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A woman reacts in front of a display showing mannequins of pregnant schoolgirls at a shopping mall in Caracas on Wednesday. The display is shocking shoppers and stirring debate over sex education in Venezuela.

Teen-pregnancy education might be happening in schools, or maybe on MTV (depending on what your opinion of the Teen Mom series is), but a new campaign in South America is trying to reach kids where they think they’re really attuned: at the mall.

ll2This is not the first time that mannequins are used in a display to draw attention to a social issue. For more examples see this board on Pinterest on Socially Conscious Window Displays.

In Caracas, Venezuela, two charity groups attempting to lower teen pregnancy rates have installed a display of pregnant teen mannequins in a shop window at the local mall.

The girls are wearing backpacks, the school uniforms all students under age 15 in the country do, and large bellies.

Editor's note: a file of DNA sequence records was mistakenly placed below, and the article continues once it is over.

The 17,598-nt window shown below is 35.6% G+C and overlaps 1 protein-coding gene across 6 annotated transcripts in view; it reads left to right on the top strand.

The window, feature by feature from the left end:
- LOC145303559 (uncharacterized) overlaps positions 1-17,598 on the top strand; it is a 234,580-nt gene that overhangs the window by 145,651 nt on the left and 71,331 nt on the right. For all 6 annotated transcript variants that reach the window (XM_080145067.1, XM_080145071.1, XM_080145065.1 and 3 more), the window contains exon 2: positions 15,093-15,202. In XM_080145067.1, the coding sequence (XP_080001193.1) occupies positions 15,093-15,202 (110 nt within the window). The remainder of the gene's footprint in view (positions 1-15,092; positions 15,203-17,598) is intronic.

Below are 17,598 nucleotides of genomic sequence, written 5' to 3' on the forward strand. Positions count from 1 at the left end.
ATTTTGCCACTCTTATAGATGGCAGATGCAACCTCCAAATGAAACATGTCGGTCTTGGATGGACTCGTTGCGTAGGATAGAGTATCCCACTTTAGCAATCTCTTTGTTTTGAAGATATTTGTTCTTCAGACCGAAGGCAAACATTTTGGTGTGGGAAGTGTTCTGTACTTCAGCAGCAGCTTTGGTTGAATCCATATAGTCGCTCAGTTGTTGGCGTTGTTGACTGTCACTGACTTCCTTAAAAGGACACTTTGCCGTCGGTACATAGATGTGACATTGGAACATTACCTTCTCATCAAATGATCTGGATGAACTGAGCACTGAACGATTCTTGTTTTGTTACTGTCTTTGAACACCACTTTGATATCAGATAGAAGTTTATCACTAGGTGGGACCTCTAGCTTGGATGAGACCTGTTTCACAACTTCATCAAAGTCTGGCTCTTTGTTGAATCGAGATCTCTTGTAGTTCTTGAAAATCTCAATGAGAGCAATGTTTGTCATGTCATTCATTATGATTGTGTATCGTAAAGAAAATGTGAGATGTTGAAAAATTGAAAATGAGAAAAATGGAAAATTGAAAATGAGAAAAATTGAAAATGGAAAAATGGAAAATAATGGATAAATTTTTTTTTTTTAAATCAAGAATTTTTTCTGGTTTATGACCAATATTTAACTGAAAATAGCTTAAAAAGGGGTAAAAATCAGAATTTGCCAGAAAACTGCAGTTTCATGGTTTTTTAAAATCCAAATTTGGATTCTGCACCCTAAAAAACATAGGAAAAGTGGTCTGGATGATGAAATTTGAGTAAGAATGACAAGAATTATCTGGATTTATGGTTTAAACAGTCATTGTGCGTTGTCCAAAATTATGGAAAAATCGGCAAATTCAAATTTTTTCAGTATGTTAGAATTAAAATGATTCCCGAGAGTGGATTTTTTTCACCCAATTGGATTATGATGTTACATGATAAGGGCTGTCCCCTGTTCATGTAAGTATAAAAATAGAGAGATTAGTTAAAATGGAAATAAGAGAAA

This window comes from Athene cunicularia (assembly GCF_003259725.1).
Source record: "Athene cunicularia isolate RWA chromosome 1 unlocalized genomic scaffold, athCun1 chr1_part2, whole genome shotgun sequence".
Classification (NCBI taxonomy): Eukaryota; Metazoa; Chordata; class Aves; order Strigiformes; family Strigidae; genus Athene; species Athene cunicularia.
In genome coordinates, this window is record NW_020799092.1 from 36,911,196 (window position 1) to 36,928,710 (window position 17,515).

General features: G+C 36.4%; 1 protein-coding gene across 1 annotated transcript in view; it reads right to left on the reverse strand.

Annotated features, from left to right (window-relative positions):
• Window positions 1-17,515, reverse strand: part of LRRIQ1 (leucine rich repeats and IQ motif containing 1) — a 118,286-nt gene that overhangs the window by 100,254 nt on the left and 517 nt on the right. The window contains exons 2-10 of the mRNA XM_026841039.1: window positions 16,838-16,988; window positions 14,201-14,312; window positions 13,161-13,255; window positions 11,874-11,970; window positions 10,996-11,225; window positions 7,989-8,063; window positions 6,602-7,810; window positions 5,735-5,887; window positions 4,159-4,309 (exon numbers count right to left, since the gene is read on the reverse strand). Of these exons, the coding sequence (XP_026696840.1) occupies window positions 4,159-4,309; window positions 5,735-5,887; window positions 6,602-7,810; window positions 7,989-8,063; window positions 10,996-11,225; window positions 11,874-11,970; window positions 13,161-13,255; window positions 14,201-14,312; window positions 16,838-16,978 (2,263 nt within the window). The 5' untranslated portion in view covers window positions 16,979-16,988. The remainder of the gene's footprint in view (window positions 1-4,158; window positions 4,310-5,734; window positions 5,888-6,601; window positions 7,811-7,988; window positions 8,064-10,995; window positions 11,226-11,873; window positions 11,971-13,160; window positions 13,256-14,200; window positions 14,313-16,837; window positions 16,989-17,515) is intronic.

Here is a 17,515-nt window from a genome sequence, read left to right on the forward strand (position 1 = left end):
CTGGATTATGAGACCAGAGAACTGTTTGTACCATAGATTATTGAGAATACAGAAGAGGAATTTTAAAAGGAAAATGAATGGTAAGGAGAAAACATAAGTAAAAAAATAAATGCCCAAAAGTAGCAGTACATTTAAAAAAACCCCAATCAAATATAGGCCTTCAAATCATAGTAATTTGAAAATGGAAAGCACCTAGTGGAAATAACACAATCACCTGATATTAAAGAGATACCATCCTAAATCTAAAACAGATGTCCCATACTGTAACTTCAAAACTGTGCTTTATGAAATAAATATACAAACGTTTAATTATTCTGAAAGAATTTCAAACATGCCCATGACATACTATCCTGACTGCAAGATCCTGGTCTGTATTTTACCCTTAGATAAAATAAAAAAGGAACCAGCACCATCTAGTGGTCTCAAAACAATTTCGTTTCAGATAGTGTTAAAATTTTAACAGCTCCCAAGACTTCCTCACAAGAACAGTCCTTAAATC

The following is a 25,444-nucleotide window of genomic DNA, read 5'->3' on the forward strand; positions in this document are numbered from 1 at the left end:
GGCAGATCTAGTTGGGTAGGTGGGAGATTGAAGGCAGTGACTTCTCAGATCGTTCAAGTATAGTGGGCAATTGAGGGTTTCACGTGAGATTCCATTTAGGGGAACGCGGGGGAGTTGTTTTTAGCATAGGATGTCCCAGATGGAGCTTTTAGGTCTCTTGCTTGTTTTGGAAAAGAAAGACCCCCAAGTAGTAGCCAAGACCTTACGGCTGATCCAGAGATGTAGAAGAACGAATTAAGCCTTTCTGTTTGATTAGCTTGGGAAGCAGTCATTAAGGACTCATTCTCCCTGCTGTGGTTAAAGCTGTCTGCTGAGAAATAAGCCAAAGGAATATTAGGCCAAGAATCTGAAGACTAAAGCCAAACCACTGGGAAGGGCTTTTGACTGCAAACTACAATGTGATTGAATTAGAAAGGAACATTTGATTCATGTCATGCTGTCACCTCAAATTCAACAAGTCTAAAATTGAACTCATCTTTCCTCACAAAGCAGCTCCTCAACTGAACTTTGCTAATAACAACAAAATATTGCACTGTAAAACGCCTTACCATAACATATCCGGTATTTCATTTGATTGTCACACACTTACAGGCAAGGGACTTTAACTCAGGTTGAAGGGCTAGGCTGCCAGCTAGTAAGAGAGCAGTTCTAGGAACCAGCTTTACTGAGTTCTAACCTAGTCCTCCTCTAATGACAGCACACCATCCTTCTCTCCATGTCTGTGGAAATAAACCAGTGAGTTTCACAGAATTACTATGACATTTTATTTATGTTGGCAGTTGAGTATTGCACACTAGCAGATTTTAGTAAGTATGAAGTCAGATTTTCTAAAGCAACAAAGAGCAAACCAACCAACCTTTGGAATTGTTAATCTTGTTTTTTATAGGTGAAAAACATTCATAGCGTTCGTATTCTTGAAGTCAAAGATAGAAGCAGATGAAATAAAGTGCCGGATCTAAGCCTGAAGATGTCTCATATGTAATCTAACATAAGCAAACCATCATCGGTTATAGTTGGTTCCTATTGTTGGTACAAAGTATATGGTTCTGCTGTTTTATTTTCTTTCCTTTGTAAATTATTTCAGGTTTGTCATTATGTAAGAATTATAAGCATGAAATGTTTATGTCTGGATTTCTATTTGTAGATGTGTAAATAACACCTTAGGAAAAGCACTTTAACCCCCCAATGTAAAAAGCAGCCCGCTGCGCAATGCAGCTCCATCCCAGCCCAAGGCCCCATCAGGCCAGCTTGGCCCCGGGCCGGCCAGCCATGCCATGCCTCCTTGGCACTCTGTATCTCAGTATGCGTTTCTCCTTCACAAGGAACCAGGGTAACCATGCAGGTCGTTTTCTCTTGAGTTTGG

Not everyone is open to the message. “I think it’s horrible, awful,”Kelly Hernandez, 18, told Reuters as she looked at the display. “If I was a mother, I wouldn’t want my child to see that.”

Others said, despite the shock of the image, they appreciated what the campaign was trying to do.

“Yes, it’s disturbing to see in a window,”Auriselvia Torrealba, 20, according to Reuters. “But it’s the truth. You see pregnant girls all the time on the streets. So this forces you to think about the problem, doesn’t it?”

According to the charities, the adolescent pregnancy rate in Venezuela is one of the worst in South America, with one girl under-18 becoming pregnant every three minutes (and 23 percent of all births being to mothers under 18).

In the United States, according to the Office of Adolescent Health, the teen birth rate has declined almost continuously over the past 20 years. In 1991, the U.S. teen birth rate was 61.8 births for every 1,000 adolescent females, compared with 26.6 births for every 1,000 adolescent females in 2013.

Still, the U.S. teen birth rate is higher than that of many other developed countries, including Canada and the United Kingdom.

The two groups responsible for the display in Caracas, Fundana and Construyendo Futuros, have said they’re pleased with the controversy and publicity around it.

“It’s amazing seeing people react as they walk by,” Construyendo Futuros president Thalma Cohen said to Reuters. ”This is such a taboo subject in Venezuela, we want people to talk about it.”

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